Monday, October 25, 2010
Creepshow (USA, 1982) - Color, Director(s): George A. Romero
MPAA Rating: R
Approx. 120 min.
Z-rating: 7.5 out of 10 stars
A movie that was written by Stephen King, directed by George A. Romero, with special effects by Tom Savini?! (I think I just jizzed in my pants!) This film is every kid that grew up reading horror comics' wet dream. Stephen King's son, Joe King, plays young Billy who is getting screamed at for "wasting" time on horror comics in two segments at the beginning and the end of this film. You see, Billy's dad doesn't want him reading horror comics. He thinks the stuff is garbage and will rot his son's mind, so he takes the comic book from him and smacks him a good one to show him who's boss. After going out to dump it in the trash, (probably not the best idea during Halloween season) we see young Billy visited by some rotting, undead specter at his window that waves him over. Cut to a totally awesome animated intro and we're off! Thus beginning our journey into this horror/comedy anthology of five "Jolting Tales of Horror"
First up on our list is the segment, "Father's Day". A family is gathered at the estate of a deceased relative for the traditional dinner that occurs every Father's Day. The reason for this tradition is due to the fact that their dear Aunt Bedelia murdered her father on this day, seven years earlier. After he had her husband murdered, he tried to demand a cake for Father's Day. When she could no longer take his incessant badgering any longer, she offs the old fart with a marble ashtray and takes over the family fortune. This year, however, things don't go as planned when her father rises up from his grave as a revenant and demands his Father's Day cake.
The following segment, "The Lonesome Death of Jordy Verrill", was adapted from a published short story written by Stephen King and originally titled "Weeds". After a meteor lands near his farm, simpleton Jordy Verrill (played by Stephen King himself) attempts to scoop it up and sell it to the local college for a profit. Upon touching this meteor, he contracts a plant-like infection that spreads like wildfire all throughout his body. Instead of calling for help, Jordy simply waits it out in hopes that whatever he's got will pass...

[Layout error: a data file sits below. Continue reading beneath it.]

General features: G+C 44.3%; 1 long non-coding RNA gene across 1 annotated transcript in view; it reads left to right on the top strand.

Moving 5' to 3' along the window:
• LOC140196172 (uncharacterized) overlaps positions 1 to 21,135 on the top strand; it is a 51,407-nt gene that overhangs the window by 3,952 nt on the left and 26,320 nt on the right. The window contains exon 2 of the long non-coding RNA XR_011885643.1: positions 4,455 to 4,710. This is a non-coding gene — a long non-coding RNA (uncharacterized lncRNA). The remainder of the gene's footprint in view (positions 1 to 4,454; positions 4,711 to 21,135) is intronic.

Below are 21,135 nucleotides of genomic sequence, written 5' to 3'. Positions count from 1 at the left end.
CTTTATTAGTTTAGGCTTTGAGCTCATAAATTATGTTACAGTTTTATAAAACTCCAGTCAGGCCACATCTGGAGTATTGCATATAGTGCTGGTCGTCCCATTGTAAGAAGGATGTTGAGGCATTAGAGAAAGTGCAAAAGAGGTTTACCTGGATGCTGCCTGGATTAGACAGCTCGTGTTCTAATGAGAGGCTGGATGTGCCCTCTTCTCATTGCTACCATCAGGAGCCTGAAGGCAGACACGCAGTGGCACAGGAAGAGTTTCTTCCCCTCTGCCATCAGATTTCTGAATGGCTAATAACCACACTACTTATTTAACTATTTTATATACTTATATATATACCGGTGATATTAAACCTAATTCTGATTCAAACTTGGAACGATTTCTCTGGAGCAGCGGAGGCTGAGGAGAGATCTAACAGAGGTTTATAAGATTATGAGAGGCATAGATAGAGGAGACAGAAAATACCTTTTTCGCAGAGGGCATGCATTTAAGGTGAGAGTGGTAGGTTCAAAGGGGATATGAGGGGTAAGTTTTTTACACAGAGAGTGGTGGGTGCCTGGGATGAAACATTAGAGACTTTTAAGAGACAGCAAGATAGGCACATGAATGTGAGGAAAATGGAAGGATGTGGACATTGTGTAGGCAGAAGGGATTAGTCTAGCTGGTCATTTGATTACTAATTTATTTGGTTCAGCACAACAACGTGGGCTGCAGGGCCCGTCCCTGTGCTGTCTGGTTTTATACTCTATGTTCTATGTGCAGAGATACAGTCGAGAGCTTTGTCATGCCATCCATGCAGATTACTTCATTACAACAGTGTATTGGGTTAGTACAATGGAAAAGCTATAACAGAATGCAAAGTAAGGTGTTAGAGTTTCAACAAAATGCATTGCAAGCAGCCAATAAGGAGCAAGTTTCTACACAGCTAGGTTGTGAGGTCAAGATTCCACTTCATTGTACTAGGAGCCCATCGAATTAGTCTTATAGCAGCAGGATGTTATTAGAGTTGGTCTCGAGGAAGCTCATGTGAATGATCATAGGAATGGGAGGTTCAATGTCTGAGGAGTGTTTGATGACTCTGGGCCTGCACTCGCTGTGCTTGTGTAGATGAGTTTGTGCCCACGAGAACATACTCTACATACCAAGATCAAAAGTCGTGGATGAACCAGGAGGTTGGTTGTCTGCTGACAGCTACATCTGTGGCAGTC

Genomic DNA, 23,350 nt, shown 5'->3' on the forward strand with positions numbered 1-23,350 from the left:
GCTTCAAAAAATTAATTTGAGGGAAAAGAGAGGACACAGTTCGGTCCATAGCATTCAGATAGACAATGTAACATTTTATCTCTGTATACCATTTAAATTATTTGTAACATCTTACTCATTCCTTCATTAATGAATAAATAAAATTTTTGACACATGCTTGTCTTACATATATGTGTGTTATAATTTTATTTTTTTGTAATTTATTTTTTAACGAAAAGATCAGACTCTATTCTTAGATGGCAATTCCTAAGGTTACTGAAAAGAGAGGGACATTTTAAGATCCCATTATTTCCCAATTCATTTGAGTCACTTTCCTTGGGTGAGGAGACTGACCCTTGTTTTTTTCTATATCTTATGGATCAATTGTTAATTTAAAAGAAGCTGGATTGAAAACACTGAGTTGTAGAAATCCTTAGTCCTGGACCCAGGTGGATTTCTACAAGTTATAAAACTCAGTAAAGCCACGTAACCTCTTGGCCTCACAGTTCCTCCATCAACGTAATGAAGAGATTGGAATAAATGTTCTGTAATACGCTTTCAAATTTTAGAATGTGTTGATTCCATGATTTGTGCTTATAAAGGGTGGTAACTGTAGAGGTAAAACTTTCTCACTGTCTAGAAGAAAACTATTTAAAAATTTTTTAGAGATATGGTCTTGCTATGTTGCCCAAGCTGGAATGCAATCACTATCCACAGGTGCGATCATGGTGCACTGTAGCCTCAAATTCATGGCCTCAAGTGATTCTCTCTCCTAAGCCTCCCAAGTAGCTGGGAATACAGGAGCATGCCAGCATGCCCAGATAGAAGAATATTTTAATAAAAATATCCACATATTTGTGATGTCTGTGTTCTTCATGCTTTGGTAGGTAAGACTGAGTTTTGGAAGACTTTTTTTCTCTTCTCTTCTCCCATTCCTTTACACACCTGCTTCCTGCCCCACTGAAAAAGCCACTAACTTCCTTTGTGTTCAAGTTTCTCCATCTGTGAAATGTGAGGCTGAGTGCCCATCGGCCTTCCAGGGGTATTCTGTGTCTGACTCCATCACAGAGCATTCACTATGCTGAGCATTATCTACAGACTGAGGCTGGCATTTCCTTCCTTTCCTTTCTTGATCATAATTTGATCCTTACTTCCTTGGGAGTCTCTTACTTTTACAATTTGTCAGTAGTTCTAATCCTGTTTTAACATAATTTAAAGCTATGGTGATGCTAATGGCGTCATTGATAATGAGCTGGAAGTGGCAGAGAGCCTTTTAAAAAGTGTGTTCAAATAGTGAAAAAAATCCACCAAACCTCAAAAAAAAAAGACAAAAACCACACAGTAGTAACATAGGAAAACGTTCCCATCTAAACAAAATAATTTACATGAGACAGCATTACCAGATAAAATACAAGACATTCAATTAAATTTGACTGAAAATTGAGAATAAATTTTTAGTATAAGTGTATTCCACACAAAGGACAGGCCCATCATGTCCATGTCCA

The third segment in this film, "Something to Tide You Over", is the most star-studded one of all. Leslie Nielsen (Dracula: Dead and Loving It, Wrongfully Accused) plays Richard, a particularly cold-hearted and evil yet wealthy individual. After finding out that his wife has been cheating on him, he goes over to her lover's apartment and threatens him with a gun. He takes her lover Harry (Ted Danson from Cheers) down to the beach where he's buried up to his neck in sand. A television set is brought down to the beach to show Harry that their mutual lover Becky is in the exact same situation that he's in. As high tide comes in, both of the lovebirds are helplessly drowned while being filmed by Richard. When he returns to the beach the next day, he finds no remains of the couple left and assumes they were washed out by the current. That same night he's paid a visit by the waterlogged zombie versions of the couple that he "buried at sea".